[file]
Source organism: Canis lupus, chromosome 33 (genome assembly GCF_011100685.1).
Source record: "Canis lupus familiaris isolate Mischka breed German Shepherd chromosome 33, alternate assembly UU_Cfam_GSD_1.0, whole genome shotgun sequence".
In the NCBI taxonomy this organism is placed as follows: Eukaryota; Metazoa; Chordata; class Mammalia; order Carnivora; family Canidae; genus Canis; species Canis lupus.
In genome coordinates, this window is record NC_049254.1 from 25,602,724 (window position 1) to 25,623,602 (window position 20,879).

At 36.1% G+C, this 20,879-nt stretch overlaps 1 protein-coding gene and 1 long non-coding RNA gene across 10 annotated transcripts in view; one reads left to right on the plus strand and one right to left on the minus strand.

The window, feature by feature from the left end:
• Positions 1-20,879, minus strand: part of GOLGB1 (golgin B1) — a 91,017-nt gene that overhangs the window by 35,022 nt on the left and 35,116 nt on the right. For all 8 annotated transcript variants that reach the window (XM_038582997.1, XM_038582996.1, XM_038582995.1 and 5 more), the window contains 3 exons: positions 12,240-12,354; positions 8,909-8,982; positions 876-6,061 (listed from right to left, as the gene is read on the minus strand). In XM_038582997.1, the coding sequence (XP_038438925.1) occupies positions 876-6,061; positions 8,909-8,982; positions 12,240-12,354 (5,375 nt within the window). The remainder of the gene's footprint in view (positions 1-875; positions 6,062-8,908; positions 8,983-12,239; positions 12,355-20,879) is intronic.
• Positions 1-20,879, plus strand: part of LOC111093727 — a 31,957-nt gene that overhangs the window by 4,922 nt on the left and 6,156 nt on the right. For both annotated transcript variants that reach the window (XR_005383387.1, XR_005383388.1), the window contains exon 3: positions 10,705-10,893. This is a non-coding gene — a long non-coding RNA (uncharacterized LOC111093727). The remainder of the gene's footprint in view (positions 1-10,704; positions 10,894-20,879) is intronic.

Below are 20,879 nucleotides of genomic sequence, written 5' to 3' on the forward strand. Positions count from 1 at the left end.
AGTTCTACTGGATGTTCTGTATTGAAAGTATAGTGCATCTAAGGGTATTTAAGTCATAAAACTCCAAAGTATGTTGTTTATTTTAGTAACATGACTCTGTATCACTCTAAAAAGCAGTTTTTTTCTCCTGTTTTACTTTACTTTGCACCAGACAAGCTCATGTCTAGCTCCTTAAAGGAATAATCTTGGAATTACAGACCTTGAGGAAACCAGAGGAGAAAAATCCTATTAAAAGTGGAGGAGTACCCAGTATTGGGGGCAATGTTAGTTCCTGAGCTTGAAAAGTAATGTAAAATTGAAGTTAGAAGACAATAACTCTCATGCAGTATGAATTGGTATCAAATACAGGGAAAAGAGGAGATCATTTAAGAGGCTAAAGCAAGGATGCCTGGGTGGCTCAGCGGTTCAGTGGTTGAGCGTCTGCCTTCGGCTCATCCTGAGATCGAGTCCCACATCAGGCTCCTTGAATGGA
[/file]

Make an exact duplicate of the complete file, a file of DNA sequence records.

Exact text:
Source organism: Canis lupus, chromosome 33 (genome assembly GCF_011100685.1).
Source record: "Canis lupus familiaris isolate Mischka breed German Shepherd chromosome 33, alternate assembly UU_Cfam_GSD_1.0, whole genome shotgun sequence".
In the NCBI taxonomy this organism is placed as follows: Eukaryota; Metazoa; Chordata; class Mammalia; order Carnivora; family Canidae; genus Canis; species Canis lupus.
In genome coordinates, this window is record NC_049254.1 from 25,602,724 (window position 1) to 25,623,602 (window position 20,879).

At 36.1% G+C, this 20,879-nt stretch overlaps 1 protein-coding gene and 1 long non-coding RNA gene across 10 annotated transcripts in view; one reads left to right on the plus strand and one right to left on the minus strand.

The window, feature by feature from the left end:
• Positions 1-20,879, minus strand: part of GOLGB1 (golgin B1) — a 91,017-nt gene that overhangs the window by 35,022 nt on the left and 35,116 nt on the right. For all 8 annotated transcript variants that reach the window (XM_038582997.1, XM_038582996.1, XM_038582995.1 and 5 more), the window contains 3 exons: positions 12,240-12,354; positions 8,909-8,982; positions 876-6,061 (listed from right to left, as the gene is read on the minus strand). In XM_038582997.1, the coding sequence (XP_038438925.1) occupies positions 876-6,061; positions 8,909-8,982; positions 12,240-12,354 (5,375 nt within the window). The remainder of the gene's footprint in view (positions 1-875; positions 6,062-8,908; positions 8,983-12,239; positions 12,355-20,879) is intronic.
• Positions 1-20,879, plus strand: part of LOC111093727 — a 31,957-nt gene that overhangs the window by 4,922 nt on the left and 6,156 nt on the right. For both annotated transcript variants that reach the window (XR_005383387.1, XR_005383388.1), the window contains exon 3: positions 10,705-10,893. This is a non-coding gene — a long non-coding RNA (uncharacterized LOC111093727). The remainder of the gene's footprint in view (positions 1-10,704; positions 10,894-20,879) is intronic.

Below are 20,879 nucleotides of genomic sequence, written 5' to 3' on the forward strand. Positions count from 1 at the left end.
AGTTCTACTGGATGTTCTGTATTGAAAGTATAGTGCATCTAAGGGTATTTAAGTCATAAAACTCCAAAGTATGTTGTTTATTTTAGTAACATGACTCTGTATCACTCTAAAAAGCAGTTTTTTTCTCCTGTTTTACTTTACTTTGCACCAGACAAGCTCATGTCTAGCTCCTTAAAGGAATAATCTTGGAATTACAGACCTTGAGGAAACCAGAGGAGAAAAATCCTATTAAAAGTGGAGGAGTACCCAGTATTGGGGGCAATGTTAGTTCCTGAGCTTGAAAAGTAATGTAAAATTGAAGTTAGAAGACAATAACTCTCATGCAGTATGAATTGGTATCAAATACAGGGAAAAGAGGAGATCATTTAAGAGGCTAAAGCAAGGATGCCTGGGTGGCTCAGCGGTTCAGTGGTTGAGCGTCTGCCTTCGGCTCATCCTGAGATCGAGTCCCACATCAGGCTCCTTGAATGGA